Organic Farming, Food Quality, and Human Health: A Trisection of Sustainability and a Move from Pesticides to Eco-friendly Biofertilizers View Full Text


Ontology type: schema:Chapter     


Chapter Info

DATE

2017-05-24

AUTHORS

Nitika Thakur

ABSTRACT

The organic amendments that were witnessed in the “green phase” during the 1960s boosted food production, but at the expense of environmental sustainability. These methods increased food production but ultimately disturbed the physical, chemical, and biological properties of soil over years of use. The beneficial soil organisms were exploited and the power of “biological resistance” in crops was reduced, making them more prone to pests and diseases. As a result, no part of the world is left free of harmful pesticide residues today. Over time, it was realized that these residues are toxic for soil and society. Use of chemical fertilizers has not only led to sensational increases in the quality and quantity of crops, but has also resulted in the alteration of the total soil profile resulting in a reduction of beneficial microbes leading to an imbalance in ecology. This has ultimately devastated the resources of farmers, who are the building the path of our nation. Excessive use of non-renewable energy chemicals often tends to destroy the physiochemical properties of soil, reduce friendly predators, and enhance residual hazards in seeds and to human health and the environment. The use of beneficial microbial inoculants along with organic manures is considered to be an alternative requirement for crops. The technological approaches to the use of organic manures and biofertilizers in farming have proved to be effective means of upgrading soil structure, increasing water-holding capacity, enhancing soil fertility, and increasing crop yields. On the whole it can be deduced from the present studies that by integrating correct combinations of organic production technologies, production levels comparable to conventional practices can be achieved in tomato crops with improved soil-nutrient status and productivity. More... »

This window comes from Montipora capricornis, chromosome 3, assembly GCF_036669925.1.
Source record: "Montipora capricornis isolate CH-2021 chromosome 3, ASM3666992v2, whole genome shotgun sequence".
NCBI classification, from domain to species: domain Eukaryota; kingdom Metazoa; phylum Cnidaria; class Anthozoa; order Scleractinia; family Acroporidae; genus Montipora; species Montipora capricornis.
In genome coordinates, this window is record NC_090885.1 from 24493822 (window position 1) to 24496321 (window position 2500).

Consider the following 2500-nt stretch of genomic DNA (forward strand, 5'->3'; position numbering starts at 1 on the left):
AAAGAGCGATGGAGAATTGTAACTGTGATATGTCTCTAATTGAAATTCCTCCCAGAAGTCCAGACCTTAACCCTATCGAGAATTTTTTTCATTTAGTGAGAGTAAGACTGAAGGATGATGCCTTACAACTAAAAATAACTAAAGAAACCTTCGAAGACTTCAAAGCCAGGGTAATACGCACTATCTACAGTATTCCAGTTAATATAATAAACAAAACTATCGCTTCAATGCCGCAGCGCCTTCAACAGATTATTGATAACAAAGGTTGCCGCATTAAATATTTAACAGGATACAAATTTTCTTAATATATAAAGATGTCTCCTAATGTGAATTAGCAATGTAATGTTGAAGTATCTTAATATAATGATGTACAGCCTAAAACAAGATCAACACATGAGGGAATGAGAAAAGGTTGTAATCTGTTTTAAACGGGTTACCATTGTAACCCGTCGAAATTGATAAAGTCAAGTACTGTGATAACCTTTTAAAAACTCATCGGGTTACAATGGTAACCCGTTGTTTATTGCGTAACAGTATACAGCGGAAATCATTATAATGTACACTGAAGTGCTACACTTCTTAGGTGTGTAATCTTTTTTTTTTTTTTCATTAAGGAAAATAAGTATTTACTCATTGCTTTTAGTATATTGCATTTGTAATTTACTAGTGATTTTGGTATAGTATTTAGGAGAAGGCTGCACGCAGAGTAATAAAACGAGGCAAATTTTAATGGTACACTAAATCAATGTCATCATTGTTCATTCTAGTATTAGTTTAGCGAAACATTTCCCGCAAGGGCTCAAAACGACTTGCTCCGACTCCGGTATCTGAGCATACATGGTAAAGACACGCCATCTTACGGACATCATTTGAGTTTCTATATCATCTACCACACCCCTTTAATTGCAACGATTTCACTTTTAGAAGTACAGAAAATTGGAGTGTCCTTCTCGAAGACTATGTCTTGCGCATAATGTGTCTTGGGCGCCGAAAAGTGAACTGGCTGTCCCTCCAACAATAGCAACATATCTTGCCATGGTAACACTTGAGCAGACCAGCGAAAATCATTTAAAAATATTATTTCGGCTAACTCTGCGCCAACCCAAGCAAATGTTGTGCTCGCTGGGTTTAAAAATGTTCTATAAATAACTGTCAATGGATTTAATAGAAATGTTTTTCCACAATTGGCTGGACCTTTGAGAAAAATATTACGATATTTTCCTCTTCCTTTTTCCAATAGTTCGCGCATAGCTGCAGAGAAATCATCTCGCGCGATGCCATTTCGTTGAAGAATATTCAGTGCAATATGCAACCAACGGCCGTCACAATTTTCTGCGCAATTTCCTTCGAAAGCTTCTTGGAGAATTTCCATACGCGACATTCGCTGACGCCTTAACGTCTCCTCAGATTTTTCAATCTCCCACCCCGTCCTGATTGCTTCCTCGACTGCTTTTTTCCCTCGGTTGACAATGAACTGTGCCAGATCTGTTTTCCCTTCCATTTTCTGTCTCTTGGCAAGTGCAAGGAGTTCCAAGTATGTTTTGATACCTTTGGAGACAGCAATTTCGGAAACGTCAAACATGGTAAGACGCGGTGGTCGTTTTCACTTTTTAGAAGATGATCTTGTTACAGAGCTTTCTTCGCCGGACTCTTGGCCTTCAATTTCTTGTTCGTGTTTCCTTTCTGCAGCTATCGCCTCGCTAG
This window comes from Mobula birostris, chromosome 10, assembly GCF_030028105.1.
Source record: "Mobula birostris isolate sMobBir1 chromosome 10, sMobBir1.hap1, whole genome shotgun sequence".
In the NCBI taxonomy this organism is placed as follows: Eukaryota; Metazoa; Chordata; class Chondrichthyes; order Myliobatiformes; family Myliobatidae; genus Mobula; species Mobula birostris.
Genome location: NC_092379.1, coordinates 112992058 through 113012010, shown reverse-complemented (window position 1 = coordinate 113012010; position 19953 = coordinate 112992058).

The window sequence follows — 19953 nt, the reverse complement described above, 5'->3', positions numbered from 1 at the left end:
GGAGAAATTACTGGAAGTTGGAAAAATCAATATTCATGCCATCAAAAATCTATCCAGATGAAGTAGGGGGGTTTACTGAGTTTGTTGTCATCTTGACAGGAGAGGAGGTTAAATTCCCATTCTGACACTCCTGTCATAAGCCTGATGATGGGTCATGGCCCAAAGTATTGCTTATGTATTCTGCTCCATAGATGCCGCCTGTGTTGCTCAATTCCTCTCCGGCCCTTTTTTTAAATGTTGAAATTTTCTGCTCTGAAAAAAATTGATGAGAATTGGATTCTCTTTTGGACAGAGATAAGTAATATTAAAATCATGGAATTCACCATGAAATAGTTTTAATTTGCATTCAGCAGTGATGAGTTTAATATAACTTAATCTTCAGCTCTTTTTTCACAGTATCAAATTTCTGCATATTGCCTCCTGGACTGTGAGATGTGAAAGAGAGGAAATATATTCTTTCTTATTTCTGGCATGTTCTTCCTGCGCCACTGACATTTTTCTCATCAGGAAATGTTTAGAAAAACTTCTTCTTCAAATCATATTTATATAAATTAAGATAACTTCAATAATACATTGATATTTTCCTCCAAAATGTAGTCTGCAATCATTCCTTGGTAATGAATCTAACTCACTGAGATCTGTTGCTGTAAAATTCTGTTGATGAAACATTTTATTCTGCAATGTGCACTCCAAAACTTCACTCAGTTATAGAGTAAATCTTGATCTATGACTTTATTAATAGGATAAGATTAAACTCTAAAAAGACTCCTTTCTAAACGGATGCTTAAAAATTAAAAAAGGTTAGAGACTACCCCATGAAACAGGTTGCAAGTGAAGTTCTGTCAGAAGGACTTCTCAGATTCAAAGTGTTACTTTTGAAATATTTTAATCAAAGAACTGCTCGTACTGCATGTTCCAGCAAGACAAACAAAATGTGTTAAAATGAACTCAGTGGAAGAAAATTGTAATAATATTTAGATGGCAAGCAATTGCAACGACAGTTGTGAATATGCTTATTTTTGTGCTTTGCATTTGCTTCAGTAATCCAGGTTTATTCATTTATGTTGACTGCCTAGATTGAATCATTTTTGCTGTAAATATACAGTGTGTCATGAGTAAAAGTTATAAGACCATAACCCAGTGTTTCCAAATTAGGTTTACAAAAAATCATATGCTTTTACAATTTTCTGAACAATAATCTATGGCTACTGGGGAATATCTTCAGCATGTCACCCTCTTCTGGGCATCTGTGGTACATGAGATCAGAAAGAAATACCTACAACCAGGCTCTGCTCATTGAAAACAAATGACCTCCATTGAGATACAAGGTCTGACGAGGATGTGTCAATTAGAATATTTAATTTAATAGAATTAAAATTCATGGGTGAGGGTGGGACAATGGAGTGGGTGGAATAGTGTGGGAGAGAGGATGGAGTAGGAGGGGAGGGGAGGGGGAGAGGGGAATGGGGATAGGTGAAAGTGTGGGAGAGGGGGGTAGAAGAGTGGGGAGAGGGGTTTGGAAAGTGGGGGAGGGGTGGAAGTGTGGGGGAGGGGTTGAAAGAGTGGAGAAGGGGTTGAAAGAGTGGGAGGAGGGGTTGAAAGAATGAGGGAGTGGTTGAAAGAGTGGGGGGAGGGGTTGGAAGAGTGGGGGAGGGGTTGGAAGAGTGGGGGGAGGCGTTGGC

PAGES

491-515

Identifiers

URI

http://scigraph.springernature.com/pub.10.1007/978-981-10-4059-7_26

DOI

http://dx.doi.org/10.1007/978-981-10-4059-7_26

DIMENSIONS

https://app.dimensions.ai/details/publication/pub.1091962822


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